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zoe saldana dominican independence day

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Actress Zoe Saldana is under fire once again. Following her responses to an Instagram post explaining the complicated history of Dominican Independence Day, Saldana’s problematic comments have allegedly even incited death threats and hateful messages being sent to the team of the thought-provoking post.

If you didn’t know, February 27th is Dominican Independence Day. In an effort to shed light on a piece of the holiday’s history that often goes under-discussed or misunderstood, Refinery29’s Somos Instagram account partnered with InCultured Co. to share a 10-slide long post asking “What to the Afro-Dominican is the 27th of February” — a take on Frederick Douglass’ “What to the slave is 4th of July.” As an educational offering, the post detailed how the split between Haiti and the Dominican Republic has influenced the anti-blackness often both internalized and/or experienced by many Afro-Dominicans to this day.

Despite the comments underneath the slideshow having to later be disabled, screenshots of Saldana’s comment underneath it showed the actress initially seeming to have a problem with the term “afro” being tagged onto the question asked to the account’s Afro-Dominican community. Her suggestion in the comments read, “Maybe just say ‘What to the Dominican is the Independence Day.'”

Following that comment, Refinery29 reported that Saldana shared the post to her over seven million followers via her personal Instagram stories — with a message directed to the Somos team which read, “You owe all Dominicans — regardless if they’re Black, white, or Taino — an apology. On our independence day, we do not need to be schooled by others on what we “should’ know about ourselves #CancelCultureIsStartingToSuckSometimes.” Later, as shared through screengrabs by Twitter user @alexa__1, the actress re-emphasized her demand for an apology by adding, “Waiting for your apology about this post. Shame on you and shame on all platforms who resposted you — you all know who you are! But that’s okay, the sun will always continue to shine on La Bella Quisqueya.”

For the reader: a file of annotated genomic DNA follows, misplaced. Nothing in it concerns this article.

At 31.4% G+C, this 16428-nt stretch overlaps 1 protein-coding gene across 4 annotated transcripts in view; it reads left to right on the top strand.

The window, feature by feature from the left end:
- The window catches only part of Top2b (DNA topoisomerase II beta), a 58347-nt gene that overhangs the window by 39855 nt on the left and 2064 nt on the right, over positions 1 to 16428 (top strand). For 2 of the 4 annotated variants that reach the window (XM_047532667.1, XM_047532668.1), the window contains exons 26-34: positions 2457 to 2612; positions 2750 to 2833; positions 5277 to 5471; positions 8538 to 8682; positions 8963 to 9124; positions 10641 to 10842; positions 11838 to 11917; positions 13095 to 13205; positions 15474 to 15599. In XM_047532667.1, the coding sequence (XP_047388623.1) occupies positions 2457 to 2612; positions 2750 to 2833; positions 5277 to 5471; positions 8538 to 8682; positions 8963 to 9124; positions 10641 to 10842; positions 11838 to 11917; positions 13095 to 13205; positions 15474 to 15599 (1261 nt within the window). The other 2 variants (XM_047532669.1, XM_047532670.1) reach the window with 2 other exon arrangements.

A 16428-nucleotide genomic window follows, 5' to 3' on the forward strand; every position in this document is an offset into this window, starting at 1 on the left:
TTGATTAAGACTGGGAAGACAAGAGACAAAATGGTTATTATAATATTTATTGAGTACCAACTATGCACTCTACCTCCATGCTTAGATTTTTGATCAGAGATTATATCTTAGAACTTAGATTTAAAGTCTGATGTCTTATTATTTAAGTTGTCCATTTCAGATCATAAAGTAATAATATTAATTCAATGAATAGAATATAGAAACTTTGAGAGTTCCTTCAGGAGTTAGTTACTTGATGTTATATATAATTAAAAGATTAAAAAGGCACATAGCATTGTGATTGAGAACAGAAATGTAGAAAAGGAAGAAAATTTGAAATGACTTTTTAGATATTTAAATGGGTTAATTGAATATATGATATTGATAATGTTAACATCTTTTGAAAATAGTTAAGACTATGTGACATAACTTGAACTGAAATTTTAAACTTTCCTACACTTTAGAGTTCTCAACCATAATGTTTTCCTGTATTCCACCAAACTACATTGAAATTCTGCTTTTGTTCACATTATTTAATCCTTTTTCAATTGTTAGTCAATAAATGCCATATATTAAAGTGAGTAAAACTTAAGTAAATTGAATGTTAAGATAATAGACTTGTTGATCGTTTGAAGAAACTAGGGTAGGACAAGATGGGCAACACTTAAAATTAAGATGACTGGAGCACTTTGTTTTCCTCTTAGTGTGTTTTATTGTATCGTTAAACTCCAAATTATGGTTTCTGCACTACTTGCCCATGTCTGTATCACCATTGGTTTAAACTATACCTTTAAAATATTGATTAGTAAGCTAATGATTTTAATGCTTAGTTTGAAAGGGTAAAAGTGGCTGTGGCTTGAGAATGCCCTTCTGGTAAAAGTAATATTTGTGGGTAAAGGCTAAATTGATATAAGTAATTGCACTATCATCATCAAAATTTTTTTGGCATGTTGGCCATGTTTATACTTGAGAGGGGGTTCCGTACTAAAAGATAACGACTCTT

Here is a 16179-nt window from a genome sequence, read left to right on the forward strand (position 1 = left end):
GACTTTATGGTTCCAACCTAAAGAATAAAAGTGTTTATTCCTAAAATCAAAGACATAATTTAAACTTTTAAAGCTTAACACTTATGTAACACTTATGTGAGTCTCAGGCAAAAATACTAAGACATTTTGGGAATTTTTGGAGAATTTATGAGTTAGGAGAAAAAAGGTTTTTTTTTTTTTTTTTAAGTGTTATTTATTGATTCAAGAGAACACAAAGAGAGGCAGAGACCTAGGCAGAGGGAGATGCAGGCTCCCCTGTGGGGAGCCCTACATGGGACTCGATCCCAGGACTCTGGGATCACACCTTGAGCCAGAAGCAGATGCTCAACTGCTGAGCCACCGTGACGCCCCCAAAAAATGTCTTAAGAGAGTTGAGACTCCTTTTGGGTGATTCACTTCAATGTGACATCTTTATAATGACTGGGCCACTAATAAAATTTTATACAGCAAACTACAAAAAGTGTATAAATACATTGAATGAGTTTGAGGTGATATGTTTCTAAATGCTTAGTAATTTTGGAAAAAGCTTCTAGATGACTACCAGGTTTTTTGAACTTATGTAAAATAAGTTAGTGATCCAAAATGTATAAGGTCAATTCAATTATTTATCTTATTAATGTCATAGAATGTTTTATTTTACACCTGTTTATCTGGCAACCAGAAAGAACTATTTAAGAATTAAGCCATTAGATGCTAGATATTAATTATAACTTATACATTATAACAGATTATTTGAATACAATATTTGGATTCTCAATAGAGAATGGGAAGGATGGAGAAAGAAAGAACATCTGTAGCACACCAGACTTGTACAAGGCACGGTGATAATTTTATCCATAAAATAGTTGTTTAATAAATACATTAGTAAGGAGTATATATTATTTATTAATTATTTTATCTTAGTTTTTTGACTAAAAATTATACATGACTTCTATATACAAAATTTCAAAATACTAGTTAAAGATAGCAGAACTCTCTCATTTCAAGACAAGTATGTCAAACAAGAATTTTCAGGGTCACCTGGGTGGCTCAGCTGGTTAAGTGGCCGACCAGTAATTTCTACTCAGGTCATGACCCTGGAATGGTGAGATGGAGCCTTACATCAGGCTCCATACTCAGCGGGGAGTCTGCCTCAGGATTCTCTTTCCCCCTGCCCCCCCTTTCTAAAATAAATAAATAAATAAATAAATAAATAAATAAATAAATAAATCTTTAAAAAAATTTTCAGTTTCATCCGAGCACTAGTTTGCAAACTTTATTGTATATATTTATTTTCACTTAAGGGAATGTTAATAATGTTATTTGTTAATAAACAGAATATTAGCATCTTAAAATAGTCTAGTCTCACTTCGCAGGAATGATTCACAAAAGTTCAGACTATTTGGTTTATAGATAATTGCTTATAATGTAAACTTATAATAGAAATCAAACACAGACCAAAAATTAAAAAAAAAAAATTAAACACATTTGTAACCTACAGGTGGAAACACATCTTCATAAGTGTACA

Additionally in the user’s screenshots, you can see that even Saldana’s father added in his own two cents to the slew of comments — thought-provoking, threatening, hateful, and otherwise — all sent to the Somos page as per Saldana’s inciteful posts.

The star’s strong response to Somos’ educational post make’s one wonder what exactly she found to be problematic about the history it told. Was it that it highlighted Haiti’s history of joining forces with its neighbors to help those of the Dominican Republic gain freedom from Spanish colonial rule — twice? Was it that it highlighted how the “white Dominican elite” re-wrote some of the historical texts still being studied in the Dominican Republic today to promote racist and anti-black rhetorics? Or was it because overall, the post aimed to spark a conversation surrounding how Afro-Dominicans might grapple with their identity in relation to the Dominican Republic and Haiti’s complicated past?

In her response to the actress’ behavior, Refinery29 writer Thatiana Diaz shared that she’s “received death threats and ongoing harassment” from the star’s fans. Despite that though, she emphasized that the publication would be sticking by its post on the topic because for her and the Somos team, “Dismantling anti-Blackness is not cancel culture.” Regardless of Saldana’s personal feelings on the subject, the writer highlighted that it was important for their team to bring up the fresh angle on how one might consider their connection to the holiday because their platform aims to be one that “facilitates dialogue that sparks action and conversation, challenges the status quo, and fosters our readers’ abilities to learn about and inhabit different perspectives within and without Latinidad.”

It’s ironic that Saldana of all people included “#CancelCultureIsStartingToSuckSometimes” in one of her posts. In addition to it just not making sense, if you recall, the actress isn’t new to “cancel culture.” In fact, she’s actually been “canceled” quite a few times. On top of consistently being called out for acting in blackface as the singer Nina Simone back in 2016, Saldana is also often associated with being canceled for her past statements on being “colorblind,” and saying that colorism was an individualistic issue as opposed to (and not in addition to) a societal and systematic one. Overall, when it comes to the erasure of Black women’s stories — Afro-Latina and African American in particular — Saldana’s opinions always seem to miss the mark.

Scroll below to see some of the tweets that are circling the ongoing conversation.

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